Mayor Marcelo Ebrard has given Mexico's capital – once infamous for its pollution, lawlessness, and general chaos – new appeal thanks to environmental and civic programs.
Jose Guadalupe Gonzalez walks among giant paper-mache renderings of fantastical dragons and serpents, called alebrijes, with his wife and two teenage daughters in the middle of Mexico City’s Zocalo to celebrate Day of the Dead. Later, the family considered catching a play for free, also in the main plaza, or strolling along the nearby, new pedestrian streets of downtown Mexico.
In the winter the Gonzalez family goes ice-skating in the same spot. And on Sundays, any time of the year, they can hop on free bicycles and ride along Reforma, the city's most icononic thoroughfare.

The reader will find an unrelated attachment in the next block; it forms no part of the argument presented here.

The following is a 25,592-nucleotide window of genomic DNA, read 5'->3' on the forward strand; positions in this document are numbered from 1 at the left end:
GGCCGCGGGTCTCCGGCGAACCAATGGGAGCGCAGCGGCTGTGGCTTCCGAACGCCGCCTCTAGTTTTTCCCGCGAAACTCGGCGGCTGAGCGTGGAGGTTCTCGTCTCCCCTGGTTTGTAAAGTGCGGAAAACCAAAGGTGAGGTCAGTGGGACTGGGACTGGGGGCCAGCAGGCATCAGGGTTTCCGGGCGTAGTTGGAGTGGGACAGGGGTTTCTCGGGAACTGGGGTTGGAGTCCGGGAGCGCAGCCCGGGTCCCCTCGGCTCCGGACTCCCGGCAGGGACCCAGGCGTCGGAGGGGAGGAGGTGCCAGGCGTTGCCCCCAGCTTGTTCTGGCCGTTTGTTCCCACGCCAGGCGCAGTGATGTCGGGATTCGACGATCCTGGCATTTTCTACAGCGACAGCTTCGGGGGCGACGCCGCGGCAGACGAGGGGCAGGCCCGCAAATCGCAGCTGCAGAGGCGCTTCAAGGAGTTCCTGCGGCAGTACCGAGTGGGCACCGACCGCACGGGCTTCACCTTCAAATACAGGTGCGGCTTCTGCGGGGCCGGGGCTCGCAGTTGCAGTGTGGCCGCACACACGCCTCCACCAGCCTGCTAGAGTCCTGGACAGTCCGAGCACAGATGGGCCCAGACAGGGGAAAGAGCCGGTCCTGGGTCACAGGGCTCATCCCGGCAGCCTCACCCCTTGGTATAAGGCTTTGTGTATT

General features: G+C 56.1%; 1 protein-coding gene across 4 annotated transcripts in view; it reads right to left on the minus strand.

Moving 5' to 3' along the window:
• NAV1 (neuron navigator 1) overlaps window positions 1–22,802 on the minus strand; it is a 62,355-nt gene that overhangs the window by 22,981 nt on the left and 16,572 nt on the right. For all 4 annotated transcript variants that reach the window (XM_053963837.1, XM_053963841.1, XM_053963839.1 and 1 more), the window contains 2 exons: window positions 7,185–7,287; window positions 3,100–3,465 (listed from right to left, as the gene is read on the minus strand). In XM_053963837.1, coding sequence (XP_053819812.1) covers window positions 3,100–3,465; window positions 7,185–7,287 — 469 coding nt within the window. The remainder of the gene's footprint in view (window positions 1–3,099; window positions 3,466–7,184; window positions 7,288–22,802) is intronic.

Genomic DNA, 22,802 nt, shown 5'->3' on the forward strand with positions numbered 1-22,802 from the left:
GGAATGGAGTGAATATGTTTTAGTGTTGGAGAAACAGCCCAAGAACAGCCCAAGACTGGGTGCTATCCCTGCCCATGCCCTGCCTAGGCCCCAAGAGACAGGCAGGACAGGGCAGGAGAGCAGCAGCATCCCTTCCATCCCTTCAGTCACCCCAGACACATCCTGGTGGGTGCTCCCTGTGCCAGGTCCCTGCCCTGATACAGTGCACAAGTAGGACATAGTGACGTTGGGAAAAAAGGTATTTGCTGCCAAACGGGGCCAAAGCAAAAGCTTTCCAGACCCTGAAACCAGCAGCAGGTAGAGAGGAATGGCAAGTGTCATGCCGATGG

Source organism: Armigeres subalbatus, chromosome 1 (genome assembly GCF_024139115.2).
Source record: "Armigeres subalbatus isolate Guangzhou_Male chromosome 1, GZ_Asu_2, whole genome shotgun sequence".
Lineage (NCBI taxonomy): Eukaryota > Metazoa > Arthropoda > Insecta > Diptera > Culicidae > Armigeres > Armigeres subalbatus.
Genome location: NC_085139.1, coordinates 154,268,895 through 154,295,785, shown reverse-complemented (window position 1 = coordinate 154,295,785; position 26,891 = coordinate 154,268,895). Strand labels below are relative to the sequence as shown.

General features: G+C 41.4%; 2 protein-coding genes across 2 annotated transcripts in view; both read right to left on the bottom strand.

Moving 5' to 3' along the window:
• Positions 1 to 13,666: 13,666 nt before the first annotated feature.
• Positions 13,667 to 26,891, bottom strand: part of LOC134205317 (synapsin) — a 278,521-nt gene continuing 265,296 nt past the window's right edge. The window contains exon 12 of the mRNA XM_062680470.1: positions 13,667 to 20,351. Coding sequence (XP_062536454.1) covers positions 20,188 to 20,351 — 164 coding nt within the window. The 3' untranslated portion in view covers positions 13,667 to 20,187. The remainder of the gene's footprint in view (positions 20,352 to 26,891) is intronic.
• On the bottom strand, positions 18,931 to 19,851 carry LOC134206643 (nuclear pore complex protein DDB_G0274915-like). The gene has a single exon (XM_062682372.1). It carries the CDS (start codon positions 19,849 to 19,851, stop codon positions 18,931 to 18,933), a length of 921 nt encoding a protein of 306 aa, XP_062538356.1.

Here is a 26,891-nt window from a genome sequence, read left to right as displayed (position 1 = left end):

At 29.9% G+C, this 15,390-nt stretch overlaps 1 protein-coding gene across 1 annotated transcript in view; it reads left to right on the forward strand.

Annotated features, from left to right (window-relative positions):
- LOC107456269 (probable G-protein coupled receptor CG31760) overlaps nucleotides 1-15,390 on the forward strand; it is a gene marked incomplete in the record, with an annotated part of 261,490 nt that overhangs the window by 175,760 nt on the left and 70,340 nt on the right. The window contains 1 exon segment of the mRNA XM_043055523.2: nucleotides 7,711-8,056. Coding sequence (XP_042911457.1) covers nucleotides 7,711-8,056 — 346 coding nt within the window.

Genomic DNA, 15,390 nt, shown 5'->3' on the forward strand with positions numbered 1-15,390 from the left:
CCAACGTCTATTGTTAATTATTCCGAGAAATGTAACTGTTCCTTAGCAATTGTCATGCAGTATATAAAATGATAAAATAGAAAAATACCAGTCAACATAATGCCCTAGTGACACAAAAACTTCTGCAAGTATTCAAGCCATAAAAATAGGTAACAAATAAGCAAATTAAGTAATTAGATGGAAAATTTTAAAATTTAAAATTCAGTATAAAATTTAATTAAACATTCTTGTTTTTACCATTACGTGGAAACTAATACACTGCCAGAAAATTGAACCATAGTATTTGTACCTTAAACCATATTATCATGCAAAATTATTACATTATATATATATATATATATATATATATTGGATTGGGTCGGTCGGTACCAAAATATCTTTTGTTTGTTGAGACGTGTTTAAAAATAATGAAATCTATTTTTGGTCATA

In many ways, Mr. Gonzalez says his native city is an unrecognizable place, having transformed under leftist administrations and particularly the city’s outgoing Mayor Marcelo Ebrard, who has become an international star of sorts among the municipal set.
“Before the lower classes did not have access to these leisure activities," says Gonzalez, a retired mechanic.
Mayor Ebrard steps down on Dec. 5 with wide approval ratings over his six-year administration, which has changed Mexico City both on the surface and in ways much deeper. For starters, Mexico City simply looks different. There are all-women buses that circulate the city and newly paved bike paths traversed by men in suits commuting to work.
Perhaps the most important changes have taken place under the surface, via new laws, climate action, and violence-combating plans. Abortion was legalized in 2007, as was gay marriage in 2010, and later gay adoption. Mexico City has been at the vanguard of ecological change, and has also been transformed by the things one no longer sees: It’s now perceived as one of the safest places in Mexico.
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